Some TVs do give you an easy way to turn overscan off, but the setting is called something different by different manufacturers. Terms we have seen used are “Dot by Dot”, “Exact Fit”, “Just Scan”, or simply “Overscan” (if you know of others feel free to add them in the comments), but there are many TV’s that don’t appear to have this setting at all. The problem is that if you are thinking about ordering a TV from an online retailer, it is often difficult to determine if the TV has a way to disable overscan or not.
Sometimes you can download a manual from a manufacturer’s site, but even it it mentions such a setting, you need to read carefully to determine if it can be used regardless of the signal source, and in particular, whether it can be used with the HDMI inputs. It seems a some TV manufacturers are still stuck in 2005, and think that there is no other way to connect a computer to a TV other than via an old school VGA or DVI input, so they only offer the ability to disable overscan on that one port. Perhaps they think those HDMI output ports on modern laptops are just for decoration?
If you were buying a TV in a store, and IF they happen to actually have the remote next to the TV, you could try looking through the various options before making a purchase, but if buying online you can’t.
We just wish that the TV manufacturers would disable overscan by default – for the most part it’s not needed anymore, and degrades the picture. Also, we wish they’d all provide an easily accessible and clearly labeled control to enable or disable it that applies to ALL the inputs, not just the VGA or DVI input. We suppose it might be too much to ask that they agree on a common name for the setting, though that would certainly make things easier on consumers. So far, only some of the Sharp TV’s actually have a control labelled “Overscan”, which is described in the manual this way:
- Overscan—Extends text and images past the screen edges to hide edge artifacts. You can select On or Off.
If only all HDTV manufacturers would do that! Even Sharp isn’t consistent – on some of their TV’s the setting is called “Dot by Dot”, and on some of their older models it can’t be enabled for anything other than the VGA input (unless maybe you use a hack to make the option appear, but you can only do that if the source is a Linux-based computer that utilizes an xorg.conf file, or you have some other way to set “CVT reduced blank” on the sending computer or device).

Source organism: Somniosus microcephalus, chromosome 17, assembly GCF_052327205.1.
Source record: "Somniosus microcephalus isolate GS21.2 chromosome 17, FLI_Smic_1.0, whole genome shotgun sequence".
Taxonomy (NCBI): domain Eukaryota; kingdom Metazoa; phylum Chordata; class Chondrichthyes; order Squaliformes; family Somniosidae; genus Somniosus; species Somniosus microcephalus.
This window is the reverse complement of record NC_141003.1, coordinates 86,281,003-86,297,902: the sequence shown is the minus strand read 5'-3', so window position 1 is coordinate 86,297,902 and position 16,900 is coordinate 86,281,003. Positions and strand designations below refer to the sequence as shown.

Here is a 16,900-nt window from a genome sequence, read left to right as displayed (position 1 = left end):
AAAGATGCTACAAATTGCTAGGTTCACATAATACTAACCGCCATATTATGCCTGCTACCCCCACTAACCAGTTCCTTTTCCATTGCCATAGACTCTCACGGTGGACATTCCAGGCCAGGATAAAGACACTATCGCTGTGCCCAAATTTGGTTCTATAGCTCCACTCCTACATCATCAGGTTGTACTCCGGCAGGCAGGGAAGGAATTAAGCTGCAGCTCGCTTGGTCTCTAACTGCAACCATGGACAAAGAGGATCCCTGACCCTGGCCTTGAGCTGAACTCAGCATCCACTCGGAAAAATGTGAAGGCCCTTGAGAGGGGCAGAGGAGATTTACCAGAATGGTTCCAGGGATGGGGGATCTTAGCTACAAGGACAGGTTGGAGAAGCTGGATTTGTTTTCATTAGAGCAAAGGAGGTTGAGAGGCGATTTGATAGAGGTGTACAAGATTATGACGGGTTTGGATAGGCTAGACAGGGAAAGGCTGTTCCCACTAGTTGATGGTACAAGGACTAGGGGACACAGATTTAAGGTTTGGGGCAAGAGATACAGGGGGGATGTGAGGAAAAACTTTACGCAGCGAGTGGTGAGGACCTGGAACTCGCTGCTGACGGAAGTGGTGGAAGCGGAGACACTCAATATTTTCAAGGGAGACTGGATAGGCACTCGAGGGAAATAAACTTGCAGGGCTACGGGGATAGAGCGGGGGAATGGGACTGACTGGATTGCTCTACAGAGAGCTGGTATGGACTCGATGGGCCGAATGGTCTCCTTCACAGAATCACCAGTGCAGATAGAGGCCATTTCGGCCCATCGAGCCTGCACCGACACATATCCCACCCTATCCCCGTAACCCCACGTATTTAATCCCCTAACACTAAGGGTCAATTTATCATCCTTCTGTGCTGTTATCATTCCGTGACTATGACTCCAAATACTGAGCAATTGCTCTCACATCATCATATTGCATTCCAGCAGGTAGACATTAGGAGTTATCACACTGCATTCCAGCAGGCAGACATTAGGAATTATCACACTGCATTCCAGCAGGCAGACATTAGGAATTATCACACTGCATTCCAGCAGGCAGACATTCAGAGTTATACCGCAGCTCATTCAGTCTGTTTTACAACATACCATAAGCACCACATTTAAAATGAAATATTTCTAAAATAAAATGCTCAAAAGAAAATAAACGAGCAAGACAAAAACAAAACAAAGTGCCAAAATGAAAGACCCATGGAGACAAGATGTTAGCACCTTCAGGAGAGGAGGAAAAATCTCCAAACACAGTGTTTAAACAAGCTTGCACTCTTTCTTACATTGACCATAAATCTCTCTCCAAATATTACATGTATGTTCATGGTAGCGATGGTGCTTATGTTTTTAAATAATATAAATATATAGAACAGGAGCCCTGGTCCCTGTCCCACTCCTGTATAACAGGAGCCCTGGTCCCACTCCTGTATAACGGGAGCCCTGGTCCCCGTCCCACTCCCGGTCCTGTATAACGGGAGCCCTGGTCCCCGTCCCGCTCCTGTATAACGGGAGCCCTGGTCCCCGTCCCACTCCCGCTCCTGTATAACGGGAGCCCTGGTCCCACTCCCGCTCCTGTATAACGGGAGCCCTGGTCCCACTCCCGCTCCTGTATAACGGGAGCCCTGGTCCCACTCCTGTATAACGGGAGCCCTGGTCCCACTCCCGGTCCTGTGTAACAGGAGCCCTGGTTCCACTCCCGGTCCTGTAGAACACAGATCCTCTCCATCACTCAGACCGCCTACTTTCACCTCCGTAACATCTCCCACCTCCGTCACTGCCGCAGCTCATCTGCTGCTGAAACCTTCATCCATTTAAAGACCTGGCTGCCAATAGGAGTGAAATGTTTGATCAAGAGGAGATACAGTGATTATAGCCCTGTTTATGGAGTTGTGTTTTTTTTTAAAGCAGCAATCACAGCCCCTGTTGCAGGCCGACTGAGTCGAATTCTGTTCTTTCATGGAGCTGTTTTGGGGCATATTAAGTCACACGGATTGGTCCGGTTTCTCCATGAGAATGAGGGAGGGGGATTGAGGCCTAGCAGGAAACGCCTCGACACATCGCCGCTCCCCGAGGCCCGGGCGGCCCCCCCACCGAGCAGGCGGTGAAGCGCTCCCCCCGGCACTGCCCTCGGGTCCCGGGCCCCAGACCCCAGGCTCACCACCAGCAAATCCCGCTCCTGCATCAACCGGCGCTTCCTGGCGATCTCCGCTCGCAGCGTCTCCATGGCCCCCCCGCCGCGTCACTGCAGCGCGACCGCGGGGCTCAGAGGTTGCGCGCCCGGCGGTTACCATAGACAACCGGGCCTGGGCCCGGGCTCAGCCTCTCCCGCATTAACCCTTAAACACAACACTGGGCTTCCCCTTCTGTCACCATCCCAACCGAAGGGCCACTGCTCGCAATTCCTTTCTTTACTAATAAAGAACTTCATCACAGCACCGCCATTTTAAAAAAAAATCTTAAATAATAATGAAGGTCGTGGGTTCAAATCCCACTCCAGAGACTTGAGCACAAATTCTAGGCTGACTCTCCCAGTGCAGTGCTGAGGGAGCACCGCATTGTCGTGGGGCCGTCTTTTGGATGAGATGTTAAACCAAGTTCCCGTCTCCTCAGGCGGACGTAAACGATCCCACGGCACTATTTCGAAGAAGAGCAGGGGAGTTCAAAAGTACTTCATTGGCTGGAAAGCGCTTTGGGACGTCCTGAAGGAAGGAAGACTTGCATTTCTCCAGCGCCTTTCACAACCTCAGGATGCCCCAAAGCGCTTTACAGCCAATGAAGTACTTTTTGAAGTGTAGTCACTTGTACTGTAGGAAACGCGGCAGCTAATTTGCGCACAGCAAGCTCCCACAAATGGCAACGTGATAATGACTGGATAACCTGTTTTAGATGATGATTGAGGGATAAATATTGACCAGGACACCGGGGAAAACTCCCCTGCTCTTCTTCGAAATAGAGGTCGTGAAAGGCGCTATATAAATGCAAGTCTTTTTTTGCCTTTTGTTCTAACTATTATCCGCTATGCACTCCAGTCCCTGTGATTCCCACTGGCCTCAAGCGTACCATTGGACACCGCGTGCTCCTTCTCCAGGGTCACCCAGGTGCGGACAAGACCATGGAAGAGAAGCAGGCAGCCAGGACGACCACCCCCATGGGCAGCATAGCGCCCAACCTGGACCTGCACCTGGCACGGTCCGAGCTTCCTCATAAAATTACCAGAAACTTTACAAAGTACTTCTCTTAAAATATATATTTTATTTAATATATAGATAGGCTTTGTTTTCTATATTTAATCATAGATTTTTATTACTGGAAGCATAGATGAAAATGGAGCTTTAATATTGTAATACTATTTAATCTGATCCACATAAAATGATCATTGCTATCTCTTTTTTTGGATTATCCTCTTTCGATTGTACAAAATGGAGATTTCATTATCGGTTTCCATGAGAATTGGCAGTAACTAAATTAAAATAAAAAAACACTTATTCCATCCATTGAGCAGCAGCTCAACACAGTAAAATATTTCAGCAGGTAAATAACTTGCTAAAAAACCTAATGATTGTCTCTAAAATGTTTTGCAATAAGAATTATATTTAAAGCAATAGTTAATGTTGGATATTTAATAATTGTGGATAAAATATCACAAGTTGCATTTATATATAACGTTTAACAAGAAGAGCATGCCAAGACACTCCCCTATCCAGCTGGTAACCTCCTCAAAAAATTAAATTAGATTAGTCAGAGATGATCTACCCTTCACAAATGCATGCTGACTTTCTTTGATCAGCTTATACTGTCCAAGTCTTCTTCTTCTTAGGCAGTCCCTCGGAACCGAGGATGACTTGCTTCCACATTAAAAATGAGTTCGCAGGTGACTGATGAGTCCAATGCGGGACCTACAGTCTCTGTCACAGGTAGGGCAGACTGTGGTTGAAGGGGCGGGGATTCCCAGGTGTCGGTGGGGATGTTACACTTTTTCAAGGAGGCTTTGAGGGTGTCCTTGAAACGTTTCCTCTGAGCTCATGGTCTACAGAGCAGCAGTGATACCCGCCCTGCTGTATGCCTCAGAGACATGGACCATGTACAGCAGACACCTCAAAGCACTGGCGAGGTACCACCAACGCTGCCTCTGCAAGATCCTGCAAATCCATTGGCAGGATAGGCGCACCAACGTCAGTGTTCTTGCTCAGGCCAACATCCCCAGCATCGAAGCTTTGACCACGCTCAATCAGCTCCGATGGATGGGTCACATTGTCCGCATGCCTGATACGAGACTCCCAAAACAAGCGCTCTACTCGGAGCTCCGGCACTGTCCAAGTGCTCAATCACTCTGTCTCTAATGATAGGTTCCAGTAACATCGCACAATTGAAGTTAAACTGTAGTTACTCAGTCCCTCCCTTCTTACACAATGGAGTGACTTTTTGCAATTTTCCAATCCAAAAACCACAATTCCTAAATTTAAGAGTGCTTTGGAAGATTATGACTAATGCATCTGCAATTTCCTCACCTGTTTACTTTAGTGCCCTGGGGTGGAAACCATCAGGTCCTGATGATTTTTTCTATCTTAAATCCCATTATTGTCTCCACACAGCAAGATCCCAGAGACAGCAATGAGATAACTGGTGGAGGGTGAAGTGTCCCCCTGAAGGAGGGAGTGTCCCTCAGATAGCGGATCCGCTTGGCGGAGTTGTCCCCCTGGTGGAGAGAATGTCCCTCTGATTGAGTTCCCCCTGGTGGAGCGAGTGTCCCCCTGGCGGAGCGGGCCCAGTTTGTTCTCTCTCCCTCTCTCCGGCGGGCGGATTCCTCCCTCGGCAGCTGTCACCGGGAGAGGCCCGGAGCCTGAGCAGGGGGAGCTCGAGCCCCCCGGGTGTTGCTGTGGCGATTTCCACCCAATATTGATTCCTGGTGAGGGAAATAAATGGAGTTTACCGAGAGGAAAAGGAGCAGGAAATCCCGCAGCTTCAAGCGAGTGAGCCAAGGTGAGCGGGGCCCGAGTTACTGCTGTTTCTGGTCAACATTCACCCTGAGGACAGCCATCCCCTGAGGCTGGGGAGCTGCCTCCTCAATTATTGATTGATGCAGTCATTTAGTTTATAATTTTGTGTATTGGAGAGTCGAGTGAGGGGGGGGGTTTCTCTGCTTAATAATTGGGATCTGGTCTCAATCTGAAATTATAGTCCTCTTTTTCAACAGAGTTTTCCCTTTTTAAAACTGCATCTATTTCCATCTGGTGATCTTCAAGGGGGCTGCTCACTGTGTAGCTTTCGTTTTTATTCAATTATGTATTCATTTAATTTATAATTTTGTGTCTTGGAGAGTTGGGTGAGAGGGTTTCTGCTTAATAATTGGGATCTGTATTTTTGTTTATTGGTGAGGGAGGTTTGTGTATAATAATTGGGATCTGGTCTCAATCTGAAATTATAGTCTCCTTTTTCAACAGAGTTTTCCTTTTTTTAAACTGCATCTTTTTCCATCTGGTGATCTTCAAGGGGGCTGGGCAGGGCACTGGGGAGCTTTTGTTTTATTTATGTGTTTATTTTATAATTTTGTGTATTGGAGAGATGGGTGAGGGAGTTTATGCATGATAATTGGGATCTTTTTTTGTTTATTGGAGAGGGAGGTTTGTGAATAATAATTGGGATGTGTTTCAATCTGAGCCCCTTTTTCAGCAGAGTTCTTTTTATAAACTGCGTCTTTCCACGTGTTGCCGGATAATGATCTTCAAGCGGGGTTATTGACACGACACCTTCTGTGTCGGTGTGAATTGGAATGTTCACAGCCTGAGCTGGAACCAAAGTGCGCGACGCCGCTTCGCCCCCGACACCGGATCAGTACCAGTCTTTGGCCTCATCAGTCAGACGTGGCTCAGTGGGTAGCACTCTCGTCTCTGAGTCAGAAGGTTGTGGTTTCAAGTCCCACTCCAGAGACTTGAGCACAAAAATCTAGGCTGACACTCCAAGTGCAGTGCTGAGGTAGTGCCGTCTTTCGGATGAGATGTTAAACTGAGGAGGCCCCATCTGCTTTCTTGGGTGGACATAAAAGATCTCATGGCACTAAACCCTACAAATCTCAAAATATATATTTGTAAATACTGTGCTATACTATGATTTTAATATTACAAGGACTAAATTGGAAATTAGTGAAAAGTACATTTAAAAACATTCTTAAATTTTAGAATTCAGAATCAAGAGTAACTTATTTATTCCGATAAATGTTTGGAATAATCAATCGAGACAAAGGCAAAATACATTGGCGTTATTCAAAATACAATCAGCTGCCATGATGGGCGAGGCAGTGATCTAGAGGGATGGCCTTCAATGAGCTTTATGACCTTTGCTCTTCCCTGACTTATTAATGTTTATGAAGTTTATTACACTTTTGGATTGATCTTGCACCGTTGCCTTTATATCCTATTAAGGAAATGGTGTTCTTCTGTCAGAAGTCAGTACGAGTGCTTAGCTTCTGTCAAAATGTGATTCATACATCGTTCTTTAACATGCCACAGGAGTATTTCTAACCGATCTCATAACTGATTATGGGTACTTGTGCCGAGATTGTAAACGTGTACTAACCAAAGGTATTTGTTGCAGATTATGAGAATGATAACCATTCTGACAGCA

If you are lucky enough to have such a setting, you might want to make sure it’s turned off for display of the full picture area, and less distortion of the picture. And if you are considering the purchase of a TV, make sure it has this setting! Unless, of course, you like the idea of deliberately introducing distortion into your video, and you don’t mind not seeing top and/or bottom menus when you connect a computer.
From the README.md file:
If you’re using a VPN service today, you may have found the following limitations:
1) All or nothing. Either ALL traffic goes down the VPN or none – unable to be selective.
2) Only one VPN at a time. Cannot selectively route certain sites down one VPN, and others down another VPN.
3) Unless you’ve configured your VPN at the router level, it’s likely that only a single device can use your VPN at one time.
This project serves to address each of the above – see the FEATURES section.
Please review my blog post here http://darranboyd.wordpress.com/2013/07/05/selective-vpn-routing-solution-dsvr/
Note that this software runs on a Raspberry Pi. Full text and download links:
DSVR (Domain-Specific VPN Router) (GitHub)
If for some reason you don’t want to run this on a Raspberry Pi, but would instead prefer to do something similar using a DD-WRT based router, the same author covered that topic a couple of years ago:
StrongVPN PPTP on DD-WRT – Source based routing (improved) (Darran Boyd)